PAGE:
Beware of any scheme which promotes take home rates of 85-90%, we have never come across one which we think will not come back and bite you, and we have seen a few people who have used them and have had years of trouble and stress from HMRC, if it is too good to be true then it probably is.
We often get contractors who have worked solidly for five or six years, and then through change of circumstance, such as change of location, look for an accountant nearer to where they are now located and talk to us.
We find these contractors will have been so busy they haven’t taken the time out to chat through their business with their accountants, and obvious tax savings have been missed and are now lost. Savings which are lost can run into the tens of thousands of pounds.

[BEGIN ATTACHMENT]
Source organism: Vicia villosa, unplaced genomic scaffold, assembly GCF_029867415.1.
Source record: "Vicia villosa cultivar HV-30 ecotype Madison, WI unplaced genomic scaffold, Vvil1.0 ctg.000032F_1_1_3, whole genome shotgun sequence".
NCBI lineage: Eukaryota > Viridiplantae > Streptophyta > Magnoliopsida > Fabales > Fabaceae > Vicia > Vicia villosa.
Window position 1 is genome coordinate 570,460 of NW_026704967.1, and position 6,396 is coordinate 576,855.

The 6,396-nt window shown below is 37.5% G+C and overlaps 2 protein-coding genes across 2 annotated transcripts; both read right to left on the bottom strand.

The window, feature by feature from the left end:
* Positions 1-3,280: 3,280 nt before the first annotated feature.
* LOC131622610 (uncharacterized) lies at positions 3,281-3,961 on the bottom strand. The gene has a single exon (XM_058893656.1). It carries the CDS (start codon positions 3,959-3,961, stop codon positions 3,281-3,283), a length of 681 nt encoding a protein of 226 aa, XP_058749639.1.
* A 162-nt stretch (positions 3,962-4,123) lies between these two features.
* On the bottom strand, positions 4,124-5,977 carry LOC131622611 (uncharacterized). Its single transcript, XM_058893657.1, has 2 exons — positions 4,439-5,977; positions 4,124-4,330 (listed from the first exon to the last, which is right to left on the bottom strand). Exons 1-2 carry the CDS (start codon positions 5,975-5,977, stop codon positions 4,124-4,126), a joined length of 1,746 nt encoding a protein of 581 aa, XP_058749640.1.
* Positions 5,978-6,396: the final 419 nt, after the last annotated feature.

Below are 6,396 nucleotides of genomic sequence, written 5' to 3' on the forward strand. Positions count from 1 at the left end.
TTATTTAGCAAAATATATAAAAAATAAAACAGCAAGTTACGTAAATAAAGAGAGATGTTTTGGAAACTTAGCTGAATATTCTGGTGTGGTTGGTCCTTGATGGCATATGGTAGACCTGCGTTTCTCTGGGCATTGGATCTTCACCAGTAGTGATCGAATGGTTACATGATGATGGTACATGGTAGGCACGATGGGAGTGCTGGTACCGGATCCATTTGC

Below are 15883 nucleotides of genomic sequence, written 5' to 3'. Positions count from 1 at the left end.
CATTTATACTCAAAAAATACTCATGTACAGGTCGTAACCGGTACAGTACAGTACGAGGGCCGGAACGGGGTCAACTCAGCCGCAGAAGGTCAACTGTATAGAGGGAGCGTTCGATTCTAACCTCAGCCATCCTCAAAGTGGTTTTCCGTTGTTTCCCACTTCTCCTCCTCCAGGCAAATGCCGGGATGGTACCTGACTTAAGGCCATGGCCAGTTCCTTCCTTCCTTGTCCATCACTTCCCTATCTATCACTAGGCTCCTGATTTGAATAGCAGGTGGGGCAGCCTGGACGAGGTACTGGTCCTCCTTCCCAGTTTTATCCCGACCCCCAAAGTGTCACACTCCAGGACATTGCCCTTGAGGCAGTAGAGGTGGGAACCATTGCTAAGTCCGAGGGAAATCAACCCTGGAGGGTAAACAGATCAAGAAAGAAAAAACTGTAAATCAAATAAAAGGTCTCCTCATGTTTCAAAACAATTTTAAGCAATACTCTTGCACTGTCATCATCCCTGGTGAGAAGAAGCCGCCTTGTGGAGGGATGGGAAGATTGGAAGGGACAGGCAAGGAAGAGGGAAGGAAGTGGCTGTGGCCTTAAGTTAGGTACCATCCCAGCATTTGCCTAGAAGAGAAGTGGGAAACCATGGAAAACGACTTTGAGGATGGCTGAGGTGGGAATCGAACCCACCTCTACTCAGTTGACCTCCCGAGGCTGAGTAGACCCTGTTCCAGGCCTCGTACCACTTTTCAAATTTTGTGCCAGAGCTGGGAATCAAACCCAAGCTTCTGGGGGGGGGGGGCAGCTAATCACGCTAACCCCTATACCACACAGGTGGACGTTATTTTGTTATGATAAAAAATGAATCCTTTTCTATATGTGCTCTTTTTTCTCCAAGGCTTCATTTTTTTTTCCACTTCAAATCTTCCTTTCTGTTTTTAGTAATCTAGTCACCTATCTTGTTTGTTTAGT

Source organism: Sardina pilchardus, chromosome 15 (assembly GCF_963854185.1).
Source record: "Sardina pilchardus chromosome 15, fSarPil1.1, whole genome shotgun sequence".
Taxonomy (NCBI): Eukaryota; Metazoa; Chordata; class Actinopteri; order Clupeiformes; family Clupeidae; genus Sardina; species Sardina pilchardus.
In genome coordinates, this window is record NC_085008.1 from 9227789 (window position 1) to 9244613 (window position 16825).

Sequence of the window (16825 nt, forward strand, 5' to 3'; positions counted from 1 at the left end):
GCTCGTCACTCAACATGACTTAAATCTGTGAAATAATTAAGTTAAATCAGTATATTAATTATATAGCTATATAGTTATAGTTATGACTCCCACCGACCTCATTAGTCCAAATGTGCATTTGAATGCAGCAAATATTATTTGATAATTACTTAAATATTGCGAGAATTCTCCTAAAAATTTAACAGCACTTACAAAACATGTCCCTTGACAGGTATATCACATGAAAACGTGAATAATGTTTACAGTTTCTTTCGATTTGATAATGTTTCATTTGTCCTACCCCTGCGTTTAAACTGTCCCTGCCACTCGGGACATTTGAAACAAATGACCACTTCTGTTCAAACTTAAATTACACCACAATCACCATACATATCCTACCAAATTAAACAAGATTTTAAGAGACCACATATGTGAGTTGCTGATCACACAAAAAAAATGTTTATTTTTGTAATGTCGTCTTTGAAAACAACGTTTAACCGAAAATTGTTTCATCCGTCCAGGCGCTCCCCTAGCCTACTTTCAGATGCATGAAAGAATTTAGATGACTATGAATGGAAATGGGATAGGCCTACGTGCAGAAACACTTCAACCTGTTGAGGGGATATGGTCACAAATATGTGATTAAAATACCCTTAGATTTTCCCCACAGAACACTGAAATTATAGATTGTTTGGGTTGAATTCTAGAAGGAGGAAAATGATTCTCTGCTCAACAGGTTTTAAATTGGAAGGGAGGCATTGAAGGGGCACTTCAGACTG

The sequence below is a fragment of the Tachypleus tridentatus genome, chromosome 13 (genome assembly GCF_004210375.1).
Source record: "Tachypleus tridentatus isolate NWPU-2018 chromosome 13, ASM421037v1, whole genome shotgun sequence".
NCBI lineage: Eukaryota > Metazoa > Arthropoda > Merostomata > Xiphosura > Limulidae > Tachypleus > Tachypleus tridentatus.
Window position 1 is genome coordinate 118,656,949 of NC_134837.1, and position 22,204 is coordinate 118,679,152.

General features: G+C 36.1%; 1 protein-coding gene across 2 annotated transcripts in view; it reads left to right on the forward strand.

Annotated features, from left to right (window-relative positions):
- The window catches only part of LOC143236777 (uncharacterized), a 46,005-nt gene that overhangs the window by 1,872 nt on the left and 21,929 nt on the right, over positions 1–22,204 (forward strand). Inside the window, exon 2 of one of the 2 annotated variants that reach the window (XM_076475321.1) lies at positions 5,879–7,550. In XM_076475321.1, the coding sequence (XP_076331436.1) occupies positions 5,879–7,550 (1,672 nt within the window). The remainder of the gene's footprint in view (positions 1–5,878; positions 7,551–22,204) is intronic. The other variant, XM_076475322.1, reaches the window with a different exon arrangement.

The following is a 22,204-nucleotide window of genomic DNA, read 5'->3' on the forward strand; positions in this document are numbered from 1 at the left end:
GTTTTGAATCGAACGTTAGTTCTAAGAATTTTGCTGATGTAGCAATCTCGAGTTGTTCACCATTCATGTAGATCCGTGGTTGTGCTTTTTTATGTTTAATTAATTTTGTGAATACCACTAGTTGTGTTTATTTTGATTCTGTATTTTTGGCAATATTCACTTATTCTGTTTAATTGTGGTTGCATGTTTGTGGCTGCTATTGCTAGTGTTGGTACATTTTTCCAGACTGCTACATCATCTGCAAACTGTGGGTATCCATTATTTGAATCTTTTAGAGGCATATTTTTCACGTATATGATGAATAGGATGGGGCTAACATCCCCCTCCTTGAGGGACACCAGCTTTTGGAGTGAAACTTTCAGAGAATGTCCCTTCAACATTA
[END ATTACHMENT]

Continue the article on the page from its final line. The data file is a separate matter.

An hour chatting to your accountant per year, may be your most lucrative hour of the year.
Always use a qualified accountant or tax advisor, and be wary of any advice given to you by a colleague, friend or online forum. Yes use them to guide your questions but don’t take as fact what is said as it is likely to land you in trouble with HMRC.
With so many people now considering ‘going freelance’ rather than trying to compete for an ever-narrowing pool of conventional full-time jobs, there is also an increasing need for education on many aspects of life as a freelancer or contractor. Certainly, as important as it is to make use of the best-qualified accountants in London, like those of Freelancer Accounting (http://www.freelanceraccounting.com), in the management of your accounting and tax affairs, you’ll also need to ensure that a market exists for any new services that you offer.
Many new freelancers and contractors fail at even the most basic steps when they first go into business, with many of them confusing the terms ‘sales’ and ‘marketing’. For the sake of clarity, marketing involves the identification and reaching of certain segments of the population that may actually wish to invest in your products or services. There may be an overlap between the tactics used for sales and marketing, but the two disciplines are not the same.